United States District Court, E.D. Virginia, Norfolk Division
REPORT AND RECOMMENDATION
LAWRENCE R. LEONARD, Magistrate Judge.
This matter is before the Court on Plaintiff Kim Antoinette Williams' ("Plaintiff') Petition for Attorney Fees. ECF No. 18. This case was referred to the undersigned United States Magistrate Judge pursuant to 28 U.S.C. § 636(b)(1)(B) and (C), Federal Rule of Civil Procedure 72(b), and Eastern District of Virginia Local Civil Rule 72. ECF No. 22. For the following reasons, the undersigned RECOMMENDS that the Court GRANT Plaintiffs Petition for Attorney Fees, ECF No. 18, as modified.
I. PROCEDURAL BACKGROUND
On December 18, 2013, Plaintiff filed a Complaint pursuant 42 U.S.C. § 405(g), seeking judicial review of the final decision of Defendant, the Acting Commissioner of the Social Security Administration ("Defendant"). ECF No. 1. Defendant answered on March 5, 2013, ECF No. 3, and thereafter, the parties each filed Motions for Summary Judgment, ECF Nos. 7, 9. In her Motion for Summary Judgment, Plaintiff alleged that the Administrative Law Judge ("ALJ") failed to properly develop the record by ordering a consultative examination to evaluate Plaintiff's Intelligence Quotient ("IQ") and the ALJ incorrectly evaluated Plaintiff's claim under Listing 12.02 instead of Listing 12.05. ECF No. 8 at 2-3. On July 10, 2014, the undersigned recommended that the Court grant Plaintiffs Motion for Summary Judgment, and reverse and remand the decision of the Acting Commissioner. ECF No. 12. Subsequently, the Chief United States District Judge adopted in whole the undersigned's recommendation. ECF No. 14. On October 29, 2014, Plaintiff filed a Petition for Attorney Fees. ECF No. 18. Defendant filed a brief in opposition on November 12, 2014, ECF No. 20, and Plaintiff timely replied on November 14, 2014, ECF No. 21. Accordingly, this matter is ripe for recommended disposition.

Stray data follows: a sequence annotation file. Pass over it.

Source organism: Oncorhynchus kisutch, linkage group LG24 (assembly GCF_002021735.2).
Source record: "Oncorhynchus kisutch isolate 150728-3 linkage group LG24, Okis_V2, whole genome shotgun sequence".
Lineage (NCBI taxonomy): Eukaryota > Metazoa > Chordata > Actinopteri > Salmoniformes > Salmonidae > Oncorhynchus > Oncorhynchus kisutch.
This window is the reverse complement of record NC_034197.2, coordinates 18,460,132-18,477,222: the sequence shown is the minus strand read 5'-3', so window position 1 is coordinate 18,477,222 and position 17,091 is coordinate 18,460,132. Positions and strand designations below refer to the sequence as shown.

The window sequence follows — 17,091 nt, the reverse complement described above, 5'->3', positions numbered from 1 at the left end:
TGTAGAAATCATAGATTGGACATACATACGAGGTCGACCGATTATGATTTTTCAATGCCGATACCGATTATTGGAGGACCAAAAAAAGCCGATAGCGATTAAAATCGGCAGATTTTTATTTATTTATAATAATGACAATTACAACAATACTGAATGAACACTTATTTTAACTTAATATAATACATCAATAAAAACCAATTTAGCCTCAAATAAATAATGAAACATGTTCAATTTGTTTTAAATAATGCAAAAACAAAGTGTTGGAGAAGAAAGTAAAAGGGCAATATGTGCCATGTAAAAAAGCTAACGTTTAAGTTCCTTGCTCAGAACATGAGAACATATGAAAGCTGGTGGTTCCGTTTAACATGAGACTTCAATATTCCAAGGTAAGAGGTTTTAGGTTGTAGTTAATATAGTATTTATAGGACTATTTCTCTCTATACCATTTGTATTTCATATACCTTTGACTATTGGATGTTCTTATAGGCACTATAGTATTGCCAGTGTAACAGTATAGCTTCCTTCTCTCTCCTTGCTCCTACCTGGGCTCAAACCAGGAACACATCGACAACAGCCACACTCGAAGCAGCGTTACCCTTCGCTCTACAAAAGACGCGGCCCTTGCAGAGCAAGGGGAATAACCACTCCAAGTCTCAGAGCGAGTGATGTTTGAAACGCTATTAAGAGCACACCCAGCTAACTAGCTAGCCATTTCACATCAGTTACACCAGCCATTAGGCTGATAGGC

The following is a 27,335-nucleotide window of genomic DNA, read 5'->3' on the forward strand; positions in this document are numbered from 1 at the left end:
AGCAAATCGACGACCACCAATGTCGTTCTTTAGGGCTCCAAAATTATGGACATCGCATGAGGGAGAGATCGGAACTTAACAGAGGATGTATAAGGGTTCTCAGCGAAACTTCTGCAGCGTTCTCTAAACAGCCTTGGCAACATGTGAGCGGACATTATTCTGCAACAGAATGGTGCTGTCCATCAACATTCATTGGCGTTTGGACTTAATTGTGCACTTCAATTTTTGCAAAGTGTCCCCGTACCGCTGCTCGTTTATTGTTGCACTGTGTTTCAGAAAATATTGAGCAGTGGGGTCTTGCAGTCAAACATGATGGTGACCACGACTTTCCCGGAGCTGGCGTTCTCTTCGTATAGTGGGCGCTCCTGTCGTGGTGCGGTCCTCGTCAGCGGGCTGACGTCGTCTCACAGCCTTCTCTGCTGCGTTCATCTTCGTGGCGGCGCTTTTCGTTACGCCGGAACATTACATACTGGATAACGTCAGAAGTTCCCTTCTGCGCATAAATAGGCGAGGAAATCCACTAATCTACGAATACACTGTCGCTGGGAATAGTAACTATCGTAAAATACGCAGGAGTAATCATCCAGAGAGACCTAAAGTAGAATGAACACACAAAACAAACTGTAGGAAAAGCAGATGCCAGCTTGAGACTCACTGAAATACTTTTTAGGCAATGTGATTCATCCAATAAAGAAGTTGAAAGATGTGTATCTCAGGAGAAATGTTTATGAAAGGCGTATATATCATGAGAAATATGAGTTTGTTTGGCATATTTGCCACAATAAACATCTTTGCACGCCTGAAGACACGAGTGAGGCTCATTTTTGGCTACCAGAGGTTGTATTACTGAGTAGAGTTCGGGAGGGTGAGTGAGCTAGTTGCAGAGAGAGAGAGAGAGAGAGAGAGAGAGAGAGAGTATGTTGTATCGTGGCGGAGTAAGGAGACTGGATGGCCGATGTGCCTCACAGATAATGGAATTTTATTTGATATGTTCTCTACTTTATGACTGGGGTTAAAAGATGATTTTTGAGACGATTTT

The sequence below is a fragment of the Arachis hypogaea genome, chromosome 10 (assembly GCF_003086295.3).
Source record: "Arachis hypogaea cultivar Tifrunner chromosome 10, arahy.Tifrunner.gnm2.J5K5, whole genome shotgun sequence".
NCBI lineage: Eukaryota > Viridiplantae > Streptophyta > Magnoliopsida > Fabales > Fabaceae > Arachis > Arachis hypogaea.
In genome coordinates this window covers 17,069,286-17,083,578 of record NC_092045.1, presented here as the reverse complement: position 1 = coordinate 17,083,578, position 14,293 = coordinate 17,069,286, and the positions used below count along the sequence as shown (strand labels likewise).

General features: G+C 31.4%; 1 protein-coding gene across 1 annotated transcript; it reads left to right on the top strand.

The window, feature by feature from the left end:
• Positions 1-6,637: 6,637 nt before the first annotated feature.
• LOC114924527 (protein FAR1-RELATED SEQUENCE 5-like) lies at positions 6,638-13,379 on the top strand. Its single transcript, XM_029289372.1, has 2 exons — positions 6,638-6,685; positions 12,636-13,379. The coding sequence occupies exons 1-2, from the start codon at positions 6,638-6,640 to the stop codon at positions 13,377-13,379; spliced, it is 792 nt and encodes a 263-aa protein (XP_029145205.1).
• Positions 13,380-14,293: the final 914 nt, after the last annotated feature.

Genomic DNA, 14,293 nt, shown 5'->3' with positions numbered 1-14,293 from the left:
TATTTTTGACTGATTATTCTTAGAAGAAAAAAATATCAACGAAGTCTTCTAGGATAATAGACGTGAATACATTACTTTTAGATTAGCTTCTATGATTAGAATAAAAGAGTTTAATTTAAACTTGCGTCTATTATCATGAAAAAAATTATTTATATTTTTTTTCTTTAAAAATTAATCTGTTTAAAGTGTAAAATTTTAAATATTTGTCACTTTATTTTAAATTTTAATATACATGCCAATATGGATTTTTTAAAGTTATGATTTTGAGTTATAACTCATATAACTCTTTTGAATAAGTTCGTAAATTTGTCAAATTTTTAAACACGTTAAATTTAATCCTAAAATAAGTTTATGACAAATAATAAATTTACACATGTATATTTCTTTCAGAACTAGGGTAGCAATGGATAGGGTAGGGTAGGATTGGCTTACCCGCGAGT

II. STANDARD OF REVIEW
The Equal Access to Justice Act ("EAJA") provides that a district "court shall award to a prevailing party other than the United States fees and other expenses, in addition to costs awarded... incurred by that party in any civil action, " other than tort actions. 28 U.S.C. § 2412(d)(1)(A). As outlined by the Supreme Court of the United States, to obtain an attorney's fee award under the EAJA, the claimant must meet four requirements:
(1) that the claimant be a prevailing party; (2) that the Government's position was not substantially justified; (3) that no special circumstances make an award unjust; and (4) pursuant to 28 U.S.C. § 2412(d)(1)(B), that any fee application be submitted to the court within 30 days of final judgment in the action and be supported by an itemized statement.
Comm'r, I.N.S. v. Jean, 496 U.S. 154, 158 (1990) (citations and quotation marks omitted). "The district court is accorded substantial discretion in fixing the amount of an EAJA award, ' but is charged with the duty to ensure that the final award is reasonable." Hyatt v. Barnhart, 315 F.3d 239, 254 (4th Cir. 2002) (quoting Jean, 496 U.S. at 163).